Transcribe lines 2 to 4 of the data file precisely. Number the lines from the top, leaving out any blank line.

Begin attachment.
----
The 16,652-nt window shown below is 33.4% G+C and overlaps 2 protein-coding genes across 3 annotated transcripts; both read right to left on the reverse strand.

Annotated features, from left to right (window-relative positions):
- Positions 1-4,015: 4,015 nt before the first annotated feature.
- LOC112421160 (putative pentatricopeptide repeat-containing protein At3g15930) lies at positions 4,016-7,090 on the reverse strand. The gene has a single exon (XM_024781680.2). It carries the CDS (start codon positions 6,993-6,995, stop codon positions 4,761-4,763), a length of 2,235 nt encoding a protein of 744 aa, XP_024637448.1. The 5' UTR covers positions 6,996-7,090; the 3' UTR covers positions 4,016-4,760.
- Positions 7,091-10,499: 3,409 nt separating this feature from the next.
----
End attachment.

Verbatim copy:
Annotated features, from left to right (window-relative positions):
- Positions 1-4,015: 4,015 nt before the first annotated feature.
- LOC112421160 (putative pentatricopeptide repeat-containing protein At3g15930) lies at positions 4,016-7,090 on the reverse strand. The gene has a single exon (XM_024781680.2). It carries the CDS (start codon positions 6,993-6,995, stop codon positions 4,761-4,763), a length of 2,235 nt encoding a protein of 744 aa, XP_024637448.1. The 5' UTR covers positions 6,996-7,090; the 3' UTR covers positions 4,016-4,760.